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Paula Duncan gets it; why not the president?

jones

Paula Duncan, who says she served on the Paul Manafort jury, told Fox News that all but one juror wanted to convict Manafort on all of the 18 counts against him.

She indicated she was a Trump supporter, but did not believe “politics had any place in that courtroom.”

More importantly, she said, “I did not want Paul Manafort to be guilty, but he was, and no one’s above the law.”

No judge or lawyer could have stated America’s dedication to the rule of law more succinctly than Ms. Duncan. The justice system and courts should always remain non-political and should not bend to the wishes of the powerful.

The jury obviously listened to both sides in the trial and found Manafort to be a fraud and tax cheat. It does not appear they found the proceeding to be “a terrible situation” or the case to be a “Rigged Witch Hunt,” as proclaimed by the President. They likely did not see Manafort as the good and “brave” man Trump claims him to be. Thank God that ordinary citizens understand what it means for Americans to live under the rule of law.

The President has repeatedly blasted Special Counsel Robert Mueller as a “disgraced and discredited” person and called Mueller’s team a “National Disgrace.” In keeping with his unimpeachable ethics and professionalism, Mueller has declined to fire back. Rather, this honorable Republican has forged on with his work in keeping with the best traditions of the American legal profession.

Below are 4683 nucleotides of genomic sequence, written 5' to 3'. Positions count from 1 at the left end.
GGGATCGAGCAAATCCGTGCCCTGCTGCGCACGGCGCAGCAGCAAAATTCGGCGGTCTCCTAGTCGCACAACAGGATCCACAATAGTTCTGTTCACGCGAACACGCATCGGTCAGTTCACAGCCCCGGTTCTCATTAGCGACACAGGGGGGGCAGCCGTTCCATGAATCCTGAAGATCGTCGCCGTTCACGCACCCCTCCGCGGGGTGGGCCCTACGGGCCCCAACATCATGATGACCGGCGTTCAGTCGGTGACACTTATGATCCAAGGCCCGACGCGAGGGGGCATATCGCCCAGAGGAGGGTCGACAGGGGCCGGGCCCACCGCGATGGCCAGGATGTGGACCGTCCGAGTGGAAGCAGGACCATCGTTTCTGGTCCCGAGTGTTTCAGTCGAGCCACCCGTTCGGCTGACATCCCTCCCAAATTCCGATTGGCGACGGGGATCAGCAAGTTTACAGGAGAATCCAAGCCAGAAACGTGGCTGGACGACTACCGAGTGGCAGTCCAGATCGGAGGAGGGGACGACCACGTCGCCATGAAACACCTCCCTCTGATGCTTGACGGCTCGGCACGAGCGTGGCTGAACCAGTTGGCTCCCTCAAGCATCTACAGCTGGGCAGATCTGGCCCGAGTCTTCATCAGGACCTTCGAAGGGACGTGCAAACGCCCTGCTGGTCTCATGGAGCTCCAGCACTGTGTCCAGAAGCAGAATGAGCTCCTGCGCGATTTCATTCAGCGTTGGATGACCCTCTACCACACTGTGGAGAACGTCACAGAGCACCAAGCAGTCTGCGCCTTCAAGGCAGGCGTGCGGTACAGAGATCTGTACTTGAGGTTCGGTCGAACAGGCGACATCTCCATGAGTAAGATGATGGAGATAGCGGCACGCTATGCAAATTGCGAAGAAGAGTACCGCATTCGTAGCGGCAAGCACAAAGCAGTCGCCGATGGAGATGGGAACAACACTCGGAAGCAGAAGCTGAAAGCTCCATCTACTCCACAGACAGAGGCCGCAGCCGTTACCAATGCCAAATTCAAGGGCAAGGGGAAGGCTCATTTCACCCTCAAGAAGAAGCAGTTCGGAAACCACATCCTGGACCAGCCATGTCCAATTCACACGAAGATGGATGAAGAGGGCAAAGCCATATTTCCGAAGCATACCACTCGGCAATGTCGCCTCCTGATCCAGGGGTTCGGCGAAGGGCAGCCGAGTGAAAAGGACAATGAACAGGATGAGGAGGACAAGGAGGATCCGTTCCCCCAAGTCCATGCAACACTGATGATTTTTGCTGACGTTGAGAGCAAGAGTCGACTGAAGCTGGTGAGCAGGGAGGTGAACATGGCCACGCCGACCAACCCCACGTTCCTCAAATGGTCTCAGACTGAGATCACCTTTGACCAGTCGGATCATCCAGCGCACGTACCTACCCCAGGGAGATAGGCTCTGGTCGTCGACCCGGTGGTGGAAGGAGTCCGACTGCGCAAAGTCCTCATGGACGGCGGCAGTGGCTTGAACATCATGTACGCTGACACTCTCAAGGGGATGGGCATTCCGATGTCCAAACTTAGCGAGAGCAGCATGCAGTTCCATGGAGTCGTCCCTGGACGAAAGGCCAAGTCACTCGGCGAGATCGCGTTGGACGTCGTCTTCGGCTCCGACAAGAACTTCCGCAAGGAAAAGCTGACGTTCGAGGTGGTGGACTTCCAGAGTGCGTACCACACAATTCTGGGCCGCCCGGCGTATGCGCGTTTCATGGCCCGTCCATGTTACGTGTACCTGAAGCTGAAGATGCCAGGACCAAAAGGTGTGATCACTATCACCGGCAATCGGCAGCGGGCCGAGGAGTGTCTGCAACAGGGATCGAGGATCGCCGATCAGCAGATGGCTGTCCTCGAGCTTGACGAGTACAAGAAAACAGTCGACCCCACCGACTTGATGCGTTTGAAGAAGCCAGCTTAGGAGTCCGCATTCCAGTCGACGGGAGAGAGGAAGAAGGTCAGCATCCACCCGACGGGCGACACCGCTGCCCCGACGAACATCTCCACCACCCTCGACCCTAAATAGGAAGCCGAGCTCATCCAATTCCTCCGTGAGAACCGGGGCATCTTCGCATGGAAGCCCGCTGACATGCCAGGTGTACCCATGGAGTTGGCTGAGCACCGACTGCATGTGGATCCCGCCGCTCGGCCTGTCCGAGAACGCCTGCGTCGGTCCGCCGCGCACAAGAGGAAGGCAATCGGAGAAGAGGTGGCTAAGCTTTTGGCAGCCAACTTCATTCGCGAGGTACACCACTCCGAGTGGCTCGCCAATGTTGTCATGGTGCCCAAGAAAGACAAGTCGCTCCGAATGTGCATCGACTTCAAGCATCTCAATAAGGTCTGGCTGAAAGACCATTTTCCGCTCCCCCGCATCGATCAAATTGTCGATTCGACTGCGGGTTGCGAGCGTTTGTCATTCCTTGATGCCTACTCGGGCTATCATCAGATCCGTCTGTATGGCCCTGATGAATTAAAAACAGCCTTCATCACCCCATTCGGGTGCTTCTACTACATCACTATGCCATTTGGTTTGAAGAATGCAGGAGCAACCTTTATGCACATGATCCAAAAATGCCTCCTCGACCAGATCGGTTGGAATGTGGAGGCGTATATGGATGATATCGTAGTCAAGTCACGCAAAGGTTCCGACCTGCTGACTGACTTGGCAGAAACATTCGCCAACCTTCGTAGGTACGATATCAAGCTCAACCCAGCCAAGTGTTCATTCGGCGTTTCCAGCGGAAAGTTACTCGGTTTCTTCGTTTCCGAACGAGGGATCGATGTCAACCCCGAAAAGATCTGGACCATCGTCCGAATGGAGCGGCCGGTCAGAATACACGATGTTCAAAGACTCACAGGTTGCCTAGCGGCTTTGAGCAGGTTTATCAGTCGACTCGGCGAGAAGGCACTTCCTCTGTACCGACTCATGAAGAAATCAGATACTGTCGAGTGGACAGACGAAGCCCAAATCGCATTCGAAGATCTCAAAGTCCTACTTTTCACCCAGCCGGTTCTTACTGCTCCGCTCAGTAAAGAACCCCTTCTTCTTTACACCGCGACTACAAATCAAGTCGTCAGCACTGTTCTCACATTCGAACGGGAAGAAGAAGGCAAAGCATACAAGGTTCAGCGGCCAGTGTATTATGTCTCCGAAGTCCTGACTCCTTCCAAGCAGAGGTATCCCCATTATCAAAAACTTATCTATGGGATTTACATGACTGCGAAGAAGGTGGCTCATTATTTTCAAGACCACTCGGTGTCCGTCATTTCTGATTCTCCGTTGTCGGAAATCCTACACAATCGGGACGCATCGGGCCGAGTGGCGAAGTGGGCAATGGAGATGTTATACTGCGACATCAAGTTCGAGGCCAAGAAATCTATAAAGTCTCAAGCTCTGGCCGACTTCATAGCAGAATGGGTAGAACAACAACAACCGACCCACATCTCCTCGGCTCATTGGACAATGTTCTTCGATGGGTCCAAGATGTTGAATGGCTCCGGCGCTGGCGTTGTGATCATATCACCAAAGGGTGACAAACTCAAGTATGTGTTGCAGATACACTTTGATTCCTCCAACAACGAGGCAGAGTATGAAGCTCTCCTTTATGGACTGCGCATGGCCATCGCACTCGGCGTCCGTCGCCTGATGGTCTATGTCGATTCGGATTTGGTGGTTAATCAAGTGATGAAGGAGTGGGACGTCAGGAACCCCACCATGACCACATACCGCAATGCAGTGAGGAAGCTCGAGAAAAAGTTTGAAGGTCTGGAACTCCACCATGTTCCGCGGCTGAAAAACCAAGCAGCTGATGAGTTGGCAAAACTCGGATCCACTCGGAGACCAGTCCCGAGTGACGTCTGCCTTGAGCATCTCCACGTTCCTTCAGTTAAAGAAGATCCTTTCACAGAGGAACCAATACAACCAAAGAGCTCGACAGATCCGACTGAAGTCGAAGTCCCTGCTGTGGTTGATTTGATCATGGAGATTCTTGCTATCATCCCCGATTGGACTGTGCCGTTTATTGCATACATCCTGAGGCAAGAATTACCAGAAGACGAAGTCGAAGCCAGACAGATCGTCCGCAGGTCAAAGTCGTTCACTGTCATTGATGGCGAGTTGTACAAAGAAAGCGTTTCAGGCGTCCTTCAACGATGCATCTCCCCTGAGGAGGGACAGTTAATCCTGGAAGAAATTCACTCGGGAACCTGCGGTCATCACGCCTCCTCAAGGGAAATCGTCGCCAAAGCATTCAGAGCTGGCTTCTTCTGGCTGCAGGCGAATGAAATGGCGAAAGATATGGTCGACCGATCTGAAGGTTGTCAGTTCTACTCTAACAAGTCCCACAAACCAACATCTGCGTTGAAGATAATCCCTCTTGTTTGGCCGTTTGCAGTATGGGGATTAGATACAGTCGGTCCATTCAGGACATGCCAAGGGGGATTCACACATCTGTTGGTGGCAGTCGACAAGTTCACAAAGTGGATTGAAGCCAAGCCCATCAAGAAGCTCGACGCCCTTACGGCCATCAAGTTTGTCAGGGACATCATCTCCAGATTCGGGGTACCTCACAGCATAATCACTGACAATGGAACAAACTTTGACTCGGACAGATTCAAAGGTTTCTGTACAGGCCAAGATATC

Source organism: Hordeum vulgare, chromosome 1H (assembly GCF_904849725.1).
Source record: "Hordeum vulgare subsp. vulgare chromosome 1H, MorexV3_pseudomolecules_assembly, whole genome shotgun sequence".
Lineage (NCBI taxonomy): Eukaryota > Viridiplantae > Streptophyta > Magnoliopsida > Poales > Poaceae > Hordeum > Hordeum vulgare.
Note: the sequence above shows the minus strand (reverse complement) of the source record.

As another life-long Republican, William Ruckelshaus, recently put it, “Mueller is living up to his superior reputation as a model public servant. His is a search for the truth; we should not complicate his job.” In 1973, Ruckelshaus resigned his position as Deputy Attorney General after refusing President Nixon’s order to fire the special Watergate prosecutor. Referring to the famed Saturday Night Massacre, he stated, “President Trump is acting with a desperation I’ve seen only once before in Washington.”

William Webster, another life-long Republican, was appointed as head of the FBI in 1978 to clean up after the Watergate scandal and later appointed as Director of the CIA to clean up after the Iran-Contra scandal. He has wisely counseled that “We should not run down our own institutions, trivialize the impartial actions of our own grand juries, degrade our own justice system, or bully a free press for doing its job.” Amen!

The rule of law is a fragile thing. It depends on the trust and confidence of the people. When those in positions of authority in the executive and legislative branches of government make unfounded charges against prosecutors and courts, it corrodes the very foundation of our legal system.

Those in positions of power and influence, like our Senators and Congressmen, have a responsibility to step forward and loudly defend our legal system against false claims and charges. Three members of our Congressional delegation are lawyers and should understand that they must not stand idly by when our legal system is under attack.

As William Webster noted, the “Constitution demands” those who take the federal oath of office to defend “values like truth, justice and civility, because the idea of an America united by the rule of law is too important to lose.”
 

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